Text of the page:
Framing Tips for Walls with Thick ZIPs

 

Exterior insulation can create transition problems. Here are a few solutions.

This is the third part of coverage on a gut rehab with large addition in Minneapolis, MN. With the demolition done, and the foundation in, it's time to frame and sheathe the walls. For sheathing, Otogawa-Anschel Design+Build selected ZIP R-12 sheathing, which has two inches of polyisocyanurate foam laminated to 1 half-inch ZIP sheathing.

Michael Ancschel picks up the discussion here...

 

Official Transcript:

We really jammed on this. I mean this, we're 28 days into construction and we've got our footings, our foundation. We've got our exterior insulation, water proofing, slip sheet, drain tile all in place and we've begun framing the exterior walls.

What I do think is cool about the system that we're going to be putting on this house is that we are able to build with two by four construction, which is obviously lighter, it's a little less expensive, it's definitely faster to work with.

We have the new walls canted off the foundation by half an inch. This means that our three inches of Extruded Polystyrene is coming up on the outside of the foundation, will time out perfectly with the exterior plane of the insulated ZIP R12 panel. That means no funky Z flashings, no water tables. No goofy-ness on the outside of the structure.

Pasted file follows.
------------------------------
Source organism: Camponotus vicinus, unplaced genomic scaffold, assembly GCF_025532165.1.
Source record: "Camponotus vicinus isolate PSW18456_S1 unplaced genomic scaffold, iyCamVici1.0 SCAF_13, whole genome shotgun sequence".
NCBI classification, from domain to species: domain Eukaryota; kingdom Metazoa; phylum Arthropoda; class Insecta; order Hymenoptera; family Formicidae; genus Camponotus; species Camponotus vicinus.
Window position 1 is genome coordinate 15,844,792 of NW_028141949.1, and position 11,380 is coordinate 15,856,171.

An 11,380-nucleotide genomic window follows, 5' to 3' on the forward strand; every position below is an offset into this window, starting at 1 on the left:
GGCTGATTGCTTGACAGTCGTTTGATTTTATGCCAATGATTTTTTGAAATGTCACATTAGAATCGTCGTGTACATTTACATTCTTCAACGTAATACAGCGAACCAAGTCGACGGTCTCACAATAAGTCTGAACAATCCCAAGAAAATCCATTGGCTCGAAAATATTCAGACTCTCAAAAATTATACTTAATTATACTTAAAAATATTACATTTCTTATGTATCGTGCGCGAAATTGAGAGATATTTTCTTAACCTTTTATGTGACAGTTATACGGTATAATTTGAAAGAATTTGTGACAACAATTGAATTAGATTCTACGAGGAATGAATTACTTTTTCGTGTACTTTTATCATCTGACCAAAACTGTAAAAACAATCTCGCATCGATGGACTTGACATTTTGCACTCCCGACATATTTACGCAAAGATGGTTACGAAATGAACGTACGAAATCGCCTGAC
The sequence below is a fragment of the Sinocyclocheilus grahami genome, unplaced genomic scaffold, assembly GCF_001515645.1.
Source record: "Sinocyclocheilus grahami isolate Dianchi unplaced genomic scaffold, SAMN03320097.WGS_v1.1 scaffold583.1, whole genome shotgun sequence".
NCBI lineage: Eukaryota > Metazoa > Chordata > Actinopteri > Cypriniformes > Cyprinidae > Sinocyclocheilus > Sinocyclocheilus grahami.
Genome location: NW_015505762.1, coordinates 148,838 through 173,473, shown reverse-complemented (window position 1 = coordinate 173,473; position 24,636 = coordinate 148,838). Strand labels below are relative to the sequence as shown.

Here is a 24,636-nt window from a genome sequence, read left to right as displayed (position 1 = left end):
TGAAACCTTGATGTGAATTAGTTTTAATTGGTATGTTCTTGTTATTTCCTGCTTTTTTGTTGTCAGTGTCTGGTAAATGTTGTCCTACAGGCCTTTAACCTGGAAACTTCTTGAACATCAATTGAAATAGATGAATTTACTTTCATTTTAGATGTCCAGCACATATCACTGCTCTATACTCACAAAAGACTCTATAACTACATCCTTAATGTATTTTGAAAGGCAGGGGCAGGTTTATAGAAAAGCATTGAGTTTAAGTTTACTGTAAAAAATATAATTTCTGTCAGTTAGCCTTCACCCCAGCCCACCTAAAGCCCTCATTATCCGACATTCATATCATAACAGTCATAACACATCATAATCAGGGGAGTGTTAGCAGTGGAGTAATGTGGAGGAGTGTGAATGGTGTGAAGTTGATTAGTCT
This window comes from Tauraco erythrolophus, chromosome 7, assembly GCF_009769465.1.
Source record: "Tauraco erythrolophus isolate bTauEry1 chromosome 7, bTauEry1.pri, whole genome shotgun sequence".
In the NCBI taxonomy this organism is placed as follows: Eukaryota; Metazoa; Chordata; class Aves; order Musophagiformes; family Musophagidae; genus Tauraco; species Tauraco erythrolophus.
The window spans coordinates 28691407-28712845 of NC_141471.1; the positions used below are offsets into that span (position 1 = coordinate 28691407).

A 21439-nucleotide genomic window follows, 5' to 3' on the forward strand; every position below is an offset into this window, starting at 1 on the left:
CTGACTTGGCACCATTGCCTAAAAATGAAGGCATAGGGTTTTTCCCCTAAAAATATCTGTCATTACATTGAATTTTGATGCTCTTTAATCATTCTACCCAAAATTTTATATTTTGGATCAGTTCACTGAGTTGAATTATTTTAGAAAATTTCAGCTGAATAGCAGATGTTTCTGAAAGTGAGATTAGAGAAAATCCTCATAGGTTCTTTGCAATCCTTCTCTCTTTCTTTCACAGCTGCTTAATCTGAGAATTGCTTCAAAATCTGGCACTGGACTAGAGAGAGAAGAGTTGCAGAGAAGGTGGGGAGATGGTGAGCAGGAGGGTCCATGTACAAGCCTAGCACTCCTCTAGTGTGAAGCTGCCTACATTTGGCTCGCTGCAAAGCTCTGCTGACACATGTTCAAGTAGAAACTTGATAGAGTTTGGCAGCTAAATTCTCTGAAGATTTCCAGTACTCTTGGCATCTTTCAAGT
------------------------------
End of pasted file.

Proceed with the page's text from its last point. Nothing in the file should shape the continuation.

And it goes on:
That is also set to line up with the exterior sheathing of the original home. And this means I can run that new insulated R12 board across my new construction, over my original construction without a jog, without any indication that this is where old stopped and new began.

And I think for a remodeler, this is always one of the great challenges, is how do I hide the transition? How do I make whatever I'm adding onto the house look like it was part of the original house?

And on this house, it's very difficult to tell where one started and the other one stopped, both from the exterior and the interior.

The deck ledger fits behind, or basically flush with the ZIP system so there's no...

Basically there's a single sheet of ice and water that goes over the ledger and it's in-plane with the rest of the wall. The ledger's behind the ice and water.

Deck ledgers have plagued the construction industry for how long, right? And that to me is beautiful—like, clean and it's simple.

 

—Michael Anschel owns Otogawa-Anschel Design+Build in Minneapolis, Minnesota

 

Daniel Morrison
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